Colombia’s foreign debt, measured in relation to gross economic output, climbed in May from the same month last year, fueled by a surge in foreign debt taken by the private sector.
Colombia’s total foreign debt, which includes the government and private sector, stood at 20.3% of gross domestic product in May, versus 19.1% of GDP registered a year earlier. The total foreign debt stood at $67.9 billion in May, up from $68.3 billion in April.
The higher outstanding debt from a year earlier is the result of the private sector taking on more foreign loans, data from the central bank show. Foreign debt owed by the private sector stands at $28.5 billion, up from $17.4 billion a year earlier. The government debt in May stood at $39.3 billion, up from $37.4 billion in the same month last year.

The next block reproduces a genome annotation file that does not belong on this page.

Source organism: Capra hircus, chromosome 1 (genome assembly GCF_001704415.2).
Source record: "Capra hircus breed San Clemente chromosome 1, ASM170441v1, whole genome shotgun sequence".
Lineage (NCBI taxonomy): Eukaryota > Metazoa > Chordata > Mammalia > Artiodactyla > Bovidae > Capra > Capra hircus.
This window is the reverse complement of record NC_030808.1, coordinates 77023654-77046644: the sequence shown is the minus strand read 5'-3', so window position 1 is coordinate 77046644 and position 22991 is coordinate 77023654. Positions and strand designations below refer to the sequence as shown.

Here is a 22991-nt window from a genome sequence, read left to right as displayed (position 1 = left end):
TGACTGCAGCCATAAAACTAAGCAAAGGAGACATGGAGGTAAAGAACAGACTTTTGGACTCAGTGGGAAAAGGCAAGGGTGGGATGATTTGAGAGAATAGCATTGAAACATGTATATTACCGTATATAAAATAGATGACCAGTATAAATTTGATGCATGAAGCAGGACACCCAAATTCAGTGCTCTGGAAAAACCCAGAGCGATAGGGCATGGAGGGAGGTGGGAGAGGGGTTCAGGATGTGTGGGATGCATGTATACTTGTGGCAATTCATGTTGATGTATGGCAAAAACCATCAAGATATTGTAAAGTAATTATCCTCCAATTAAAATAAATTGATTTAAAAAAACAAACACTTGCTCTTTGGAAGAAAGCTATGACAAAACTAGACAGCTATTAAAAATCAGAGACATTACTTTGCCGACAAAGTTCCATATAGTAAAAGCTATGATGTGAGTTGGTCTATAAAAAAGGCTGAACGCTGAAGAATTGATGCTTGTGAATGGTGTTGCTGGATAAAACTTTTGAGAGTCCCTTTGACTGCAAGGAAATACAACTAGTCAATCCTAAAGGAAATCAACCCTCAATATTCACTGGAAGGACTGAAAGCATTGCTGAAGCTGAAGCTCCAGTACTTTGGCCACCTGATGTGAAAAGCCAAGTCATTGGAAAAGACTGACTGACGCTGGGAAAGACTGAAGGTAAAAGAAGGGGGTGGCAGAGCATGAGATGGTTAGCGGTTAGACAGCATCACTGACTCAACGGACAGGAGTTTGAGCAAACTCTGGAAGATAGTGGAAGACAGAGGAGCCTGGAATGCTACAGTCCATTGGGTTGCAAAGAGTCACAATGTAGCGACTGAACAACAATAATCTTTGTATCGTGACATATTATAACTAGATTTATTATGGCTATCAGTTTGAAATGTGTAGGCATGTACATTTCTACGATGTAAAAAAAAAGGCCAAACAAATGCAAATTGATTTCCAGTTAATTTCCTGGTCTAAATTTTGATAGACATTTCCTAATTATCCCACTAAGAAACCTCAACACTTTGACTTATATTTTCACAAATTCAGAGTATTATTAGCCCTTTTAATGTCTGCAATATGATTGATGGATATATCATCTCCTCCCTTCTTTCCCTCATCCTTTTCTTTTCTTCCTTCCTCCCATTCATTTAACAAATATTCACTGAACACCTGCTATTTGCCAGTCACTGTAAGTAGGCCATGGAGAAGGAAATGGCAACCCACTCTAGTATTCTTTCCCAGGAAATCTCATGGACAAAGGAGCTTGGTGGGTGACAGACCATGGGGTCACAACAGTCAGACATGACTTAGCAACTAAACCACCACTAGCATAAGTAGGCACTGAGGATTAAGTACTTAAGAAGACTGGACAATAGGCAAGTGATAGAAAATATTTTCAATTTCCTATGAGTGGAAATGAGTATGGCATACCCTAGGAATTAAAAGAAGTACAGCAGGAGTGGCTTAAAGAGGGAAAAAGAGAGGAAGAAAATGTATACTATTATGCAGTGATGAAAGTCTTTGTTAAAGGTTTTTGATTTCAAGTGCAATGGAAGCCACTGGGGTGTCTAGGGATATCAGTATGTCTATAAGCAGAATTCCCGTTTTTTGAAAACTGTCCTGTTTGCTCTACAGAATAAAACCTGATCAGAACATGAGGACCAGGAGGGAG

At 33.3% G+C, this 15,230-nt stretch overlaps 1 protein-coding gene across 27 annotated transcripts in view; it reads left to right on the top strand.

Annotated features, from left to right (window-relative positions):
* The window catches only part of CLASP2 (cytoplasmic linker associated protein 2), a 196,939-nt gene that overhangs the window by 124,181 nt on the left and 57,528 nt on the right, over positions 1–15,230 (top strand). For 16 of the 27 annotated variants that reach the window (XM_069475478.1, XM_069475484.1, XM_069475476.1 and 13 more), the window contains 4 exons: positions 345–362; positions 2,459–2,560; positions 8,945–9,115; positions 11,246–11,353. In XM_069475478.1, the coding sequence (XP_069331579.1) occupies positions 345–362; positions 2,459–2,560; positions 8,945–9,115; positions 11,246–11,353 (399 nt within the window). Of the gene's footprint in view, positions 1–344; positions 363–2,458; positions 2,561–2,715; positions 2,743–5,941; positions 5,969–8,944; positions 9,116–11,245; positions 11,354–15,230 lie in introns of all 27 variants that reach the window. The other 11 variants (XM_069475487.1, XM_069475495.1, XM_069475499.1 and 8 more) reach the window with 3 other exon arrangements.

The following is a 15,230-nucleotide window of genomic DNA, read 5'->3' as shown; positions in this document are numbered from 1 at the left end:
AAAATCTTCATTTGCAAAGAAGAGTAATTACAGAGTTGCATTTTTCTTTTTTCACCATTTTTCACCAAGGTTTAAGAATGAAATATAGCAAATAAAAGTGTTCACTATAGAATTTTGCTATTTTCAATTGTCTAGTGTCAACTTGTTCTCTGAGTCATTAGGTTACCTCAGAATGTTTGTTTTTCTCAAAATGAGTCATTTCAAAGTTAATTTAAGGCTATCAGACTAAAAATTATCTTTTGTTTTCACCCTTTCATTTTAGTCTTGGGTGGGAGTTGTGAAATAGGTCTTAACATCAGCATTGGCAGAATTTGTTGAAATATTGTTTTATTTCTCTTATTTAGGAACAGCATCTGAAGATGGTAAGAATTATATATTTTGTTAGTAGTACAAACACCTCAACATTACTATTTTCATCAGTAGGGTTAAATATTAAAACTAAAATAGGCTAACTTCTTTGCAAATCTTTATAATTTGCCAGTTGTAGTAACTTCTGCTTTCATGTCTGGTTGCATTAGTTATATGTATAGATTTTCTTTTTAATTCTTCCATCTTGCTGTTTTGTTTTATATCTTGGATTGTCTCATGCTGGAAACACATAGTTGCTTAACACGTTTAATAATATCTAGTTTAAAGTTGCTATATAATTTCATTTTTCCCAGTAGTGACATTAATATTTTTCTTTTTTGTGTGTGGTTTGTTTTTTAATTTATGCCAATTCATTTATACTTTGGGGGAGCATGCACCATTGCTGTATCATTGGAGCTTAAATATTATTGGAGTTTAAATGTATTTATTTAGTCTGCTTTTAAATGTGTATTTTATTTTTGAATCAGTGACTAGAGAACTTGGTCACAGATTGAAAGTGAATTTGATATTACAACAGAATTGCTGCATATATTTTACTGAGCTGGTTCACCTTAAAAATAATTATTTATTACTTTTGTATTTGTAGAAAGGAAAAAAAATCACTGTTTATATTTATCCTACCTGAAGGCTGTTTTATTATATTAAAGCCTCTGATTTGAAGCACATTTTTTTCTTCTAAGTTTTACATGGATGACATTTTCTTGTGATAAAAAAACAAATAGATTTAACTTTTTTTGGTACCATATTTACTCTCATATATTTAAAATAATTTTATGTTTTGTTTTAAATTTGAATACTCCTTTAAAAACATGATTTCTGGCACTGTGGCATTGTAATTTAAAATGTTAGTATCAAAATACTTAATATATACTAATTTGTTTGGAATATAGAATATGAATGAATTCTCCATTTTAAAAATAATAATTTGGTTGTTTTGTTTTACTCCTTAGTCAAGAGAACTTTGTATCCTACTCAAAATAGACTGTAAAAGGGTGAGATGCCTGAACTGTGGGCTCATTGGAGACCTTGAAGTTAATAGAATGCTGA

Demand for Colombian bonds has increased in recent months as the country was awarded investment-grade status by three major ratings companies. The move opened the door for institutional investors, which have restrictions on investing in anything but investment-grade instruments, to buy Colombian debt.